LEBANON, ORE. (June 1, 2:45 p.m. EDT) — Entek Manufacturing Inc. and its sister company Entek International LLC, a processor of porous silica-filled polymer battery separators, operate in adjacent facilities amid commercial grass-seed-growing fields in Oregon's Linn County.
Jim Young started the original business in 1979 in the basement of his home and, through the years, has focused on innovation, productivity and taking care of customers as keys to success.
Young invented a machine for encapsulating microporous polyethylene membrane material for battery makers to use in separating the positive and negative plates in lead-acid batteries. Young's first model could replace 14 people manually stacking porous cedar or PVC leaf separators in a battery line.
For several years, Young and Peter Johnson were partners in a machinery endeavor known as Tekmax. Difficult times almost scuttled Tekmax, until the market accepted the firm's product. Things changed as the technology caught on, and Tekmax sold so many machines that processors began to run out of the gray material needed for the battery separators.
Johnson acquired Tekmax and, in 1984, Young established Entek International to develop a new way to produce the separator material and engineer machinery solutions. The Entek International equipment business evolved into Entek Manufacturing and eventually focused on all aspects of extrusion. Entek Extruders is a division of Entek Manufacturing.
Young developed a one-step process to manufacture the separators vs. competing two- or three-step processes. Raw materials enter through an extruder, and rolls of gray material emerge to be shipped to customers.
Young acquired a building in 1986, purchased five German-made twin-screw extruders, began in-house processing and shipped his first material for battery separators in 1987.
Silica's extreme abrasiveness, however, quickly damaged portions of each screw, and Young said he became disgusted when the original equipment maker was slow to address the processing problem. That drove Young into the business of making screws and barrels and then into other components.
Entek Manufacturing showed its extrusion capabilities at NPE 1997, and soon the firm began producing entire extrusion machines.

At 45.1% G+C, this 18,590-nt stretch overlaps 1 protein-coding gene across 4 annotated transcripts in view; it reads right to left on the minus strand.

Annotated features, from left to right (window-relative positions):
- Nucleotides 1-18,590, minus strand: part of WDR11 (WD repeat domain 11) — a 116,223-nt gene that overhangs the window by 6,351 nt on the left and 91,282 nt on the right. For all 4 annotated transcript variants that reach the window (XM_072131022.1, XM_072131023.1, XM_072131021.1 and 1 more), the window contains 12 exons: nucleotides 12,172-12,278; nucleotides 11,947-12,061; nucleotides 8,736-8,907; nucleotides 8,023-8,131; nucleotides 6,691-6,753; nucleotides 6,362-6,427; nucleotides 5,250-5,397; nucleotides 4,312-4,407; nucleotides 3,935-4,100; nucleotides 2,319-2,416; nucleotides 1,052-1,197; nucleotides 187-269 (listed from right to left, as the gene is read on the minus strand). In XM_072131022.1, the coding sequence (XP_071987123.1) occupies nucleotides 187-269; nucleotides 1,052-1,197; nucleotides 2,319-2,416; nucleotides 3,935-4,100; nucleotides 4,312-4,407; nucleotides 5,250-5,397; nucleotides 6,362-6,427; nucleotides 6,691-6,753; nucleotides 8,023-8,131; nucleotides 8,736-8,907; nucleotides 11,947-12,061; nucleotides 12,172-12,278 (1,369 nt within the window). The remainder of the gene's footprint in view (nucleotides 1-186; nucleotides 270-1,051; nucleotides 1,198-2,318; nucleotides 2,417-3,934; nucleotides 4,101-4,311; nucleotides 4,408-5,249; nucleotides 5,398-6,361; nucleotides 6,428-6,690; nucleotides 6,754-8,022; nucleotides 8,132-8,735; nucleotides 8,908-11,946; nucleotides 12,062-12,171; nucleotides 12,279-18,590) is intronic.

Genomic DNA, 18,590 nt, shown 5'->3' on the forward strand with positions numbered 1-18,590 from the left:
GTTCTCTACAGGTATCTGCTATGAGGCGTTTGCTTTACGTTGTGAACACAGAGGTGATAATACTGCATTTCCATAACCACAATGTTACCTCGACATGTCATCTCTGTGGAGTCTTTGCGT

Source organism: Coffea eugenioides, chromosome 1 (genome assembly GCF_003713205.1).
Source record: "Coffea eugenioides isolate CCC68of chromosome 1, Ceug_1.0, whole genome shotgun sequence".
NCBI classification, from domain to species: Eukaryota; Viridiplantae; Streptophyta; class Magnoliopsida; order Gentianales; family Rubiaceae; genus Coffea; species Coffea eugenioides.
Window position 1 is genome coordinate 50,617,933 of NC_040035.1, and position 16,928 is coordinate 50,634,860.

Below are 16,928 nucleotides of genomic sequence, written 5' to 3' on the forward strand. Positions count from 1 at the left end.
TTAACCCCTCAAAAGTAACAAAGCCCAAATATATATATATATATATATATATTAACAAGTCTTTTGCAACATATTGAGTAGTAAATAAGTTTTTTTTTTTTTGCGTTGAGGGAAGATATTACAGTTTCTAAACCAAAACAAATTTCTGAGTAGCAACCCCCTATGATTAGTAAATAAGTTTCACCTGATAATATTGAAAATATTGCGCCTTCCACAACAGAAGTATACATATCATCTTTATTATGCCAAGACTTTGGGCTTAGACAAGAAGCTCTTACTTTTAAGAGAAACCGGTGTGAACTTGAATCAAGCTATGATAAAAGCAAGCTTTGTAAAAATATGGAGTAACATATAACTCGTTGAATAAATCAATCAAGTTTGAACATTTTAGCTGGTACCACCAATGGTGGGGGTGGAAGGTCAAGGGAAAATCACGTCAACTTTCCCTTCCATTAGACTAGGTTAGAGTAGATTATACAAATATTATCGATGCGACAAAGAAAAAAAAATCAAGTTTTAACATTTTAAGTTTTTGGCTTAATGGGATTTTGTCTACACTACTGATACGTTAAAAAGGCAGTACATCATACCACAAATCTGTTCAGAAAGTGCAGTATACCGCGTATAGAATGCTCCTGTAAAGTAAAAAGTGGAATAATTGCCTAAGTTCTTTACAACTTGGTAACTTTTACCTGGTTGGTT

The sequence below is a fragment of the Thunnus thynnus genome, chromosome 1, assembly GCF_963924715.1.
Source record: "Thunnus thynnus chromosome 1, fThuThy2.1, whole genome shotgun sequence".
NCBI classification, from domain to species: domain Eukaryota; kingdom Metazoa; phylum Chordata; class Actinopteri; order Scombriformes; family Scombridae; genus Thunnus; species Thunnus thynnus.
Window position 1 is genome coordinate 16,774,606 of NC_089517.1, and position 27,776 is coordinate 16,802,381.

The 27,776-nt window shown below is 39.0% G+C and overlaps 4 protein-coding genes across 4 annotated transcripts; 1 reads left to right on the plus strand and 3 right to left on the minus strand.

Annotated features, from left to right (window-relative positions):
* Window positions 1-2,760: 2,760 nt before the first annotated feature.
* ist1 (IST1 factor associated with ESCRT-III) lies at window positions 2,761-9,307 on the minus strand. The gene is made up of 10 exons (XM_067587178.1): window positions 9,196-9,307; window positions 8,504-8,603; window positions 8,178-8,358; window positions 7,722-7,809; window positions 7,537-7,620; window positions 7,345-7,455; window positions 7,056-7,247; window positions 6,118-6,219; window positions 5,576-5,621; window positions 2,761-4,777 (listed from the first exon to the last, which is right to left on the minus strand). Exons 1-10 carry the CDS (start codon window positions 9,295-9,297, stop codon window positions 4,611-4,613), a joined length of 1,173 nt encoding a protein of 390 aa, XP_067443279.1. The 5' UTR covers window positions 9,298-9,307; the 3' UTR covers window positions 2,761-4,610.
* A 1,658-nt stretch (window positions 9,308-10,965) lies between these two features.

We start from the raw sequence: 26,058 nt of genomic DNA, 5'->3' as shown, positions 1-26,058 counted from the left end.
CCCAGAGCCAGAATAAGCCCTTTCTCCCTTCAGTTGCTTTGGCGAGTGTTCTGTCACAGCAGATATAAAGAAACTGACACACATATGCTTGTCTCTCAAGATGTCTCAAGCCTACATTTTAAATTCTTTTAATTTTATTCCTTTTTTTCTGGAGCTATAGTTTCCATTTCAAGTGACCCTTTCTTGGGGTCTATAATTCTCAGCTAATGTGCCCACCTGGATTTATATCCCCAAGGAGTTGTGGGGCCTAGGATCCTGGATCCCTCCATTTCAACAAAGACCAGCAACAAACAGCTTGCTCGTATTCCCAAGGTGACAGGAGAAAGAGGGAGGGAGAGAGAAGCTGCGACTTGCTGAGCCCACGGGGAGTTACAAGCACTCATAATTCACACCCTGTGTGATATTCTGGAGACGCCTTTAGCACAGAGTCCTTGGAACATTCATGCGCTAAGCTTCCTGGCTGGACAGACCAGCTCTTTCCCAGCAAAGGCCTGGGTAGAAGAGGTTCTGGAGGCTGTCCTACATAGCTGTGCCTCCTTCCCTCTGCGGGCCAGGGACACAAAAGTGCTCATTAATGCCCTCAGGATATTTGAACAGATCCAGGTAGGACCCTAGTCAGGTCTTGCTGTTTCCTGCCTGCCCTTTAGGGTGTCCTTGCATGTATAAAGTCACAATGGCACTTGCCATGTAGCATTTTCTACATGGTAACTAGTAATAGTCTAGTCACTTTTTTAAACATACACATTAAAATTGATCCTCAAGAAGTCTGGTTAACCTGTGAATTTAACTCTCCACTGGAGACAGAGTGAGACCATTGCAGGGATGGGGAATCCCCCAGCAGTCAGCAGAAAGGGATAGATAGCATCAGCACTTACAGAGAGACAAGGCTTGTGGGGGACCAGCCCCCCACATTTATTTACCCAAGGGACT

Entek International makes oxidation-resistant lead-acid battery separators in Lebanon and at a subsidiary, Entek International Ltd. in Newcastle upon Tyne, England. High polymer-chain entanglement prevents direct-melt processing of UHMW PE, but process oils permit gel processing.
Annually, the Oregon and England sites of Entek International make about 1.6 billion square feet of RhinoHide-brand separators, said Rick Pekala, the firm's vice president of research and development. “Throughputs must be 3,000 pounds per hour to be competitive.”
Each year via rail cars, Celanese AG's Ticona plants in Bishop, Texas, and Oberhausen, Germany, ship more than 15 million pounds of GUR-brand UHMW PE to the Oregon and England locations, and another firm supplies about 33 million pounds of silica.
An in-house-built vision system monitors quality and allows no more than two pinholes per roll of material.
Entek International and a key competitor, Polypore International Inc., dominate the market, supplying separator material to leading battery makers Johnson Controls Inc. and Exide Technologies Inc., as well as others.
Entek's principal customer for RhinoHide separators is Milwaukee-based JCI's power solutions segment. Polypore's Charlotte, N.C.-based Daramic unit is the key supplier to Exide of Alpharetta, Ga.
In 2002, Entek International began commercial production of a thin, porous unfilled UHMW PE-based separator for energy-dense lithium-ion batteries now in use in cellular telephones and laptop computers.
Sony Corp. had invented and commercialized lithium-ion batteries a decade earlier. Those same batteries will appear soon in power tools and eventually in hybrid-electric vehicles.
Entek manufactures more than 130 million square feet per year of its Teklon-brand lithium-ion separator material in a new building in Lebanon. In that market, Entek competes with Japanese companies such as Asahi Kasei and Tonen Chemical. Entek ships its separator material to numerous lithium-ion battery makers in China and South Korea. China BAK Battery Inc. in Shenzhen, China, is among the customers.
Pekala noted a cost problem with lithium-ion. Separators account for about 5 percent of the cost of today's lead-acid batteries but might represent 20 percent of the cost of a lithium-ion battery as the application penetrates the automotive market by about 2010.
The cost difference is less critical for small forms such as cell phones and laptops, but to compete in the automotive market, “we have to bring down the percentage of total cost relating to the separators,” Pekala said.
In an entry targeting the market for Gore-Tex-type material, Entek International is developing an X-Scape breathable membrane that is waterproof but lets water vapor through its porous structure. The membrane could be laminated to nylon or another fabric and then incorporated into a garment such as a jacket.
In addition, the firm is working to develop a porous, electrically conductive sheet that contains activated carbon and can be used as an electrode in supercapacitors, which often are used to store and deliver energy to a grid from windmills.
The sister companies have an arm's-length relationship, said Larry Keith, Entek Manufacturing president. “We quote work with them [and] sometimes [we] lose money.”
Entek International employs 220, plus 30 in the lithium-ion operation, all in Lebanon, and 130 more at the unit in England.
Entek Manufacturing employs 85.